That’s a rather grand title. Rather than some deep analysis of why super-heroes should be based and from all over the world, this was just inspired by the fact that a). three super-heroes (at least) have re-located, and b). New York and Gotham have become ridiculously over-populated by super-heroes in Marvel’s and DC’s lines.
New York City, while I love it, has become rather ridiculous in terms of Marvel’s super-heroes. I remember at least one comic picking up on the fact that you’d have to be a moron to try to be a (super-)villain in the Big Apple, given the sheer saturation-level population of super-powered, tights-wearing do-gooders. There are the ever-expanding Avengers teams and their various off-shoots and allies. Given how often the city is destroyed, one has to wonder why they decided to locate their headquarters right in the middle of America’s most densely-populated metropolis. Thankfully, though, Marvel seems to be doing something to add some variation into the mix. Namely, The Punisher and Daredevil are leaving the city. This last one is particularly noteworthy, given how important Hell’s Kitchen and its surrounding neighbourhoods are to that book’s and hero’s identity – not to mention the rest of the city. As it happens, these have been my two favourite Marvel titles ever since I started reading them (in the same week, as it turned out). Greg Rucka and Mark Waid have done a great job with writing duties, and the artwork for both books has been stunning.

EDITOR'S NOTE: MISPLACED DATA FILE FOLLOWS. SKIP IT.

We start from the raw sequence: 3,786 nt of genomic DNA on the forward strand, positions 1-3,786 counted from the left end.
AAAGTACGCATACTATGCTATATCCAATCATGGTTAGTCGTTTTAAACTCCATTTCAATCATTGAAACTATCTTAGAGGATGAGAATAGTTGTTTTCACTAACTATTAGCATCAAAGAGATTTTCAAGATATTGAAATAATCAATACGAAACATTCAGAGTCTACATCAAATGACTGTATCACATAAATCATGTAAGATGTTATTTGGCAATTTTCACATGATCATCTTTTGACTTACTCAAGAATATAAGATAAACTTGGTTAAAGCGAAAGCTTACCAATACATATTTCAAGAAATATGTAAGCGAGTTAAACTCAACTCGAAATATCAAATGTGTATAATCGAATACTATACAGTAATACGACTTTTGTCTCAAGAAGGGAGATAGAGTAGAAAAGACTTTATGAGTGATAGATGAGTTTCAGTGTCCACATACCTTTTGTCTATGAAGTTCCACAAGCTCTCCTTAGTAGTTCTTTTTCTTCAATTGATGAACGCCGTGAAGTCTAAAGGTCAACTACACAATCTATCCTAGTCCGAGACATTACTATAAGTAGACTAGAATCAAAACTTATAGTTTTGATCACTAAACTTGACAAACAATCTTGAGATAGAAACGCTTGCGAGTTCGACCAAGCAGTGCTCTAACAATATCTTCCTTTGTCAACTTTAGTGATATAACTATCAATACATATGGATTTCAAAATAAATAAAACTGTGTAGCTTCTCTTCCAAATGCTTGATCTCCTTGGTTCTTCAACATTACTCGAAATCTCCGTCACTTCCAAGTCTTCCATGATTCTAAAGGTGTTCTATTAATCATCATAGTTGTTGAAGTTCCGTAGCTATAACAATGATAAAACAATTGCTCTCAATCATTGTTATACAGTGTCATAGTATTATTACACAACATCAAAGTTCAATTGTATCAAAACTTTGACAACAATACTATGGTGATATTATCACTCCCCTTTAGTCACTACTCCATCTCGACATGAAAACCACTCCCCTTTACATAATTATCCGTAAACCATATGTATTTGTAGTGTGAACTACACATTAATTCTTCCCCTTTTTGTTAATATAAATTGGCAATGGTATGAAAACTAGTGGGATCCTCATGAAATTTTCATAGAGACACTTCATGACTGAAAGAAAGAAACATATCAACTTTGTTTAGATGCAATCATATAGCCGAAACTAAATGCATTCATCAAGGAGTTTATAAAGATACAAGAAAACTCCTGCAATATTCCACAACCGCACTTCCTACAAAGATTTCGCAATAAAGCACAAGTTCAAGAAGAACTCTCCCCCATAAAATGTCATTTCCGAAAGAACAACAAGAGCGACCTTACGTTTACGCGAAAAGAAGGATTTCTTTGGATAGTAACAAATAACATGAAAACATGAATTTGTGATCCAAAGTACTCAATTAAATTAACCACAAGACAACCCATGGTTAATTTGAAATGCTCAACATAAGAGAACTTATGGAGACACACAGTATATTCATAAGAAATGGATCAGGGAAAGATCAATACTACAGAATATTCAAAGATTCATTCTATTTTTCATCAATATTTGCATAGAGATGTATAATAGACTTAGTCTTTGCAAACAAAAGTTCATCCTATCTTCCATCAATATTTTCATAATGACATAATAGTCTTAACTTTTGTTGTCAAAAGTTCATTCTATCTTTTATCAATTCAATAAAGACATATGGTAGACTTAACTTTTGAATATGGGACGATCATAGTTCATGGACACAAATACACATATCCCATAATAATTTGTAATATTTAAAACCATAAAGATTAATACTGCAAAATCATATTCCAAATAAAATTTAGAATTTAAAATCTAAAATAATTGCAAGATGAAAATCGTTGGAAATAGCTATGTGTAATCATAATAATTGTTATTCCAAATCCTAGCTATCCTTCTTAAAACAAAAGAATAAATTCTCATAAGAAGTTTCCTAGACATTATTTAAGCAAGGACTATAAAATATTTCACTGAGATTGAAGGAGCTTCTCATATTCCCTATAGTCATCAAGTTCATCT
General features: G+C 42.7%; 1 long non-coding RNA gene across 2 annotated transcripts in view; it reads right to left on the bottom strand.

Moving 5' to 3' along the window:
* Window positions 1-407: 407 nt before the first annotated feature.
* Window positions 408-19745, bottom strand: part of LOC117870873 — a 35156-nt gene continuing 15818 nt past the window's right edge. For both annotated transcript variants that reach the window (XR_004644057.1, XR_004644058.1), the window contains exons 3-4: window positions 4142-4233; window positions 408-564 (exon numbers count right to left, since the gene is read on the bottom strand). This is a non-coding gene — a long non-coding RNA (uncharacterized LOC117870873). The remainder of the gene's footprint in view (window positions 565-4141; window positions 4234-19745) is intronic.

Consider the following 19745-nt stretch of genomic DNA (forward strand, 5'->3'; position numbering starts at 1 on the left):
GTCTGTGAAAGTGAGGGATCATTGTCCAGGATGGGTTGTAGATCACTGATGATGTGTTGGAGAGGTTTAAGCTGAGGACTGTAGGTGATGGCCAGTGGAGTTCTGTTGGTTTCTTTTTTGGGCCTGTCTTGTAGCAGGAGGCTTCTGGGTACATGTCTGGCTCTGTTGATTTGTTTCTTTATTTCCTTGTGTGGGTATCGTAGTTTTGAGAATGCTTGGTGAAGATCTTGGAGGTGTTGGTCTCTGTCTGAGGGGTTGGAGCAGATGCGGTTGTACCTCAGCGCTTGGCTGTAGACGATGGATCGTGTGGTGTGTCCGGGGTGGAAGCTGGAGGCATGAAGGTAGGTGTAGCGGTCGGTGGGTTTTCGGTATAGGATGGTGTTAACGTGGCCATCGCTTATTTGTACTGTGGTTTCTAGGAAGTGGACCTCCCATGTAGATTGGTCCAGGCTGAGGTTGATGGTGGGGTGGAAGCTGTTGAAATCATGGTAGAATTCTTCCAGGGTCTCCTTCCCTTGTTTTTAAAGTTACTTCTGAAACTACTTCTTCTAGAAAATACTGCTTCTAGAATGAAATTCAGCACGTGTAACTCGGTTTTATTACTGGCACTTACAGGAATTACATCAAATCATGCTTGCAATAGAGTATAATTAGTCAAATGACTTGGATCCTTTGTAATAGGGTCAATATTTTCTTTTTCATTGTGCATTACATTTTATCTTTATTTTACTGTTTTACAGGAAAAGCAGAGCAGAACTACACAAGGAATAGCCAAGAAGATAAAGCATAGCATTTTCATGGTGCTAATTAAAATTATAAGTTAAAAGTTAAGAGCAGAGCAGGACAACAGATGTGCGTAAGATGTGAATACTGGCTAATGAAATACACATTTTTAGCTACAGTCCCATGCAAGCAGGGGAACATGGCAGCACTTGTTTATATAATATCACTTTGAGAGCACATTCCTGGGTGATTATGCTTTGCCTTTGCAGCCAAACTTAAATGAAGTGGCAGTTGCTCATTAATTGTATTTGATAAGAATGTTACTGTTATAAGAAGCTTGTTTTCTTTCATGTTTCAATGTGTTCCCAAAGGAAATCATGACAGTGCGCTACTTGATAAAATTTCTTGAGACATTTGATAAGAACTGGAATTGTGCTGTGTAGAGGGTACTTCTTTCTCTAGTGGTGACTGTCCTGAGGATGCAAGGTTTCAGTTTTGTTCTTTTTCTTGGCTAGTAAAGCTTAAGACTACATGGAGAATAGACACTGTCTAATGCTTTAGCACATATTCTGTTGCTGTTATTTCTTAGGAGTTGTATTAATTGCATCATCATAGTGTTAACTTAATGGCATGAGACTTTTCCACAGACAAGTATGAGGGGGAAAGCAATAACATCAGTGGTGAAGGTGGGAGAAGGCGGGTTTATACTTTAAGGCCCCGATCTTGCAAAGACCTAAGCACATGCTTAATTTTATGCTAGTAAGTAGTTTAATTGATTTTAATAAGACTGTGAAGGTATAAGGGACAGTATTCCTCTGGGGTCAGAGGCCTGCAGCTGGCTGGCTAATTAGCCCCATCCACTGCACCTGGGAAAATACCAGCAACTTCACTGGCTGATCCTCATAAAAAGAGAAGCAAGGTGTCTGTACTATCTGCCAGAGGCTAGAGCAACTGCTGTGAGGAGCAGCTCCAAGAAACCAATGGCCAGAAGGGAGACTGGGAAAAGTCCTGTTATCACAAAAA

So, here are some details on the moves, both of which are part of the All-New Marvel NOW! Endlessly-Extending Prefixes Strategy…
“Frank Castle’s one-man-war on crime continues… For years, the Punisher has called New York City his home – keeping a watchful eye on the city through the sight of a gun. But when a lead on a major source of drugs, weapons, and more leads Frank out west – he sets his sights on Los Angeles. And the City of Angels isn’t ready for a devil like the Punisher! But not everything is as it appears, and Frank will soon find himself toe-to-toe with a highly trained military strike force known only as the 131! Who are the mysterious 131? And why are they out for the Punisher’s head?”